Fusarium Patch

Symptoms and signs

Fusarium patch are diseases caused by the fungus Microdochium nivale. The causal organism of these diseases, Microdochium nivale, was formerly known as Fusarium nivale. To avoid confusion, Fusarium was retained as the disease name.

Pink snow mold is a true snow mold since it develops under snow cover. The disease gets its name from the accumulation of pink fungal spores that pile up on the leaves of infected grass plants, producing a pink cast on circular patches of matted grass. Usually only leaves are attacked, but under conditions favorable for disease development the fungus may kill the crowns and roots as well. Thus, pink snow mold can be more severe than gray snow mold.

Fusarium patch is similar in appearance to pink snow mold except that the centers of the patches are not usually as matted. Often, a fluffy growth of mycelium can be observed around the periphery of the patch. During periods of cool, wet weather from October to April, Fusarium patch may appear when temperatures are in the 5° to 10° C range. If pink snow mold develops in the cold, wet weather in early fall, the fungus may continue its activity through the winter and into spring. Damage to the turf is then likely to be quite severe and long-lasting.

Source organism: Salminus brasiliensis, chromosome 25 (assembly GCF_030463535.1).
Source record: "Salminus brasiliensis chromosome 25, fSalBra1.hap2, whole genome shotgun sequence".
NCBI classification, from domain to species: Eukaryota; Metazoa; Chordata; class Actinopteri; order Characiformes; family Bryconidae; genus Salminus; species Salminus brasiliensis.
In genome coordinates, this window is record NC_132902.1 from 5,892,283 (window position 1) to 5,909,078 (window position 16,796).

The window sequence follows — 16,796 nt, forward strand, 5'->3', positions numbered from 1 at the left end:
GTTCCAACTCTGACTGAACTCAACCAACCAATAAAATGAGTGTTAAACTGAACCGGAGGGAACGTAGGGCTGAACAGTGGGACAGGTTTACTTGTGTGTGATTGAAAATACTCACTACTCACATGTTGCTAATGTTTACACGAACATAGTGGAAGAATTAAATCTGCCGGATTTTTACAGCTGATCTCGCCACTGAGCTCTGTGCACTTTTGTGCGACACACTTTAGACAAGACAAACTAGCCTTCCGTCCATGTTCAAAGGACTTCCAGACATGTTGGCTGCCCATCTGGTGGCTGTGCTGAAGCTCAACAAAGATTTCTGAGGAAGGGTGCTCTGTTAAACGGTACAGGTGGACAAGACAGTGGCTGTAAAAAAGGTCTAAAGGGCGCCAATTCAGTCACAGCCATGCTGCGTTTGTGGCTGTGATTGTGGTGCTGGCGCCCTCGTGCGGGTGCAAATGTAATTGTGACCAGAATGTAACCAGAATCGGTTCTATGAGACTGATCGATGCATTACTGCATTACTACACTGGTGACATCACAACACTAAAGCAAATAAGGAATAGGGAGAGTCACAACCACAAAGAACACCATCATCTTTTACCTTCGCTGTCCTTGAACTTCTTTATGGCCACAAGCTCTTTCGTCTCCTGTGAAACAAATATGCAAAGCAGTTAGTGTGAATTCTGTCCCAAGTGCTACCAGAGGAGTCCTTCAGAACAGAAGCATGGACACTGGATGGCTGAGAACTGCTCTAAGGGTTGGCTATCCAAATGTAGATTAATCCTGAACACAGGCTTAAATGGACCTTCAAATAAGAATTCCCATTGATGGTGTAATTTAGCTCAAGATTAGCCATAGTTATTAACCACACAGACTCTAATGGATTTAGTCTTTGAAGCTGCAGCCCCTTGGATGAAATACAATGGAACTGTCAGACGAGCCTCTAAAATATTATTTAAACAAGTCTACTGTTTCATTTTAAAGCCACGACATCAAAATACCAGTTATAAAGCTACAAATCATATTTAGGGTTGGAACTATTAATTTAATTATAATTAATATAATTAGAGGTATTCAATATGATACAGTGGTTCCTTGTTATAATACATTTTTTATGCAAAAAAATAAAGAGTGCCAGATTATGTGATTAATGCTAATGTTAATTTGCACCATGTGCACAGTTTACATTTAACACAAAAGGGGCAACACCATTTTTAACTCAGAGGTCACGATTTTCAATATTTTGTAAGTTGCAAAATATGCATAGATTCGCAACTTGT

Disease Cycle

The fungus survives warm dry weather as dormant fungal mycelium or as dormant spores in soil and thatch. Spores germinate in cool, wet conditions, producing hyphae that infect grass leaves.

Cultural Control

Fusarium Patch mold usually can be managed successfully in home lawns without fungicides provided the lawn has been established for more than a year. Mow on a regular schedule well into the fall, and avoid high unclipped grass that tends to fall over and mat under snow cover. Try to avoid creating snow banks when removing and piling snow from sidewalks and driveways. Straw mulches and piles of leaves provide a favorable environment for pink snow mold and should be removed from the lawn before snow fall. In general, creeping bentgrass and perennial ryegrass are most susceptible to this disease, whereas Kentucky bluegrass and the fine fescues are only moderately susceptible.

Fusarium patch is typically only a problem on golf courses and can be managed by maintaining a balanced fertility program and avoiding excessive nitrogen applications in mid-fall.

Chemical Control

Fungicide treatment may be needed to control pink snow mold and Fusarium patch in new turfgrass seedings or if a history of unmanageable outbreaks is known. On golf courses, fall or spring fungicide applications may be needed in cold, wet weather.